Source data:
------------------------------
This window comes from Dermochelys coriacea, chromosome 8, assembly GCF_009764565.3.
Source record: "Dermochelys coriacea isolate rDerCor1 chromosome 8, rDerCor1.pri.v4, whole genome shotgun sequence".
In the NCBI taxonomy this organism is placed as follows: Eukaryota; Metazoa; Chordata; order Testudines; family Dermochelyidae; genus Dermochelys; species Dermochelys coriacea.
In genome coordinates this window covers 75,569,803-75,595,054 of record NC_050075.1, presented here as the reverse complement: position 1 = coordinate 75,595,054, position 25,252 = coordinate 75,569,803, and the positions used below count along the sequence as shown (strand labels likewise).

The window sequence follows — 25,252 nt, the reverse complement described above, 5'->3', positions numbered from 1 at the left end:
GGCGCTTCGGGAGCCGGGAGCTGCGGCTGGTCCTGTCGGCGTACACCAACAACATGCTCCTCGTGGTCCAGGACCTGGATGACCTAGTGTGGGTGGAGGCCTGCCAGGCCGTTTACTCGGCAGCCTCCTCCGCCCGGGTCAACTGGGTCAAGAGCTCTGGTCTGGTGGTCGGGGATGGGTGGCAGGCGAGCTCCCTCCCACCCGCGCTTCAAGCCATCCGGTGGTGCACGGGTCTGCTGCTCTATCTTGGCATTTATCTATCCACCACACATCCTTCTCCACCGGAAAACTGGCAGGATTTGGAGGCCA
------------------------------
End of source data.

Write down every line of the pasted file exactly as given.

This window comes from Dermochelys coriacea, chromosome 8, assembly GCF_009764565.3.
Source record: "Dermochelys coriacea isolate rDerCor1 chromosome 8, rDerCor1.pri.v4, whole genome shotgun sequence".
In the NCBI taxonomy this organism is placed as follows: Eukaryota; Metazoa; Chordata; order Testudines; family Dermochelyidae; genus Dermochelys; species Dermochelys coriacea.
In genome coordinates this window covers 75,569,803-75,595,054 of record NC_050075.1, presented here as the reverse complement: position 1 = coordinate 75,595,054, position 25,252 = coordinate 75,569,803, and the positions used below count along the sequence as shown (strand labels likewise).

The window sequence follows — 25,252 nt, the reverse complement described above, 5'->3', positions numbered from 1 at the left end:
GGCGCTTCGGGAGCCGGGAGCTGCGGCTGGTCCTGTCGGCGTACACCAACAACATGCTCCTCGTGGTCCAGGACCTGGATGACCTAGTGTGGGTGGAGGCCTGCCAGGCCGTTTACTCGGCAGCCTCCTCCGCCCGGGTCAACTGGGTCAAGAGCTCTGGTCTGGTGGTCGGGGATGGGTGGCAGGCGAGCTCCCTCCCACCCGCGCTTCAAGCCATCCGGTGGTGCACGGGTCTGCTGCTCTATCTTGGCATTTATCTATCCACCACACATCCTTCTCCACCGGAAAACTGGCAGGATTTGGAGGCCA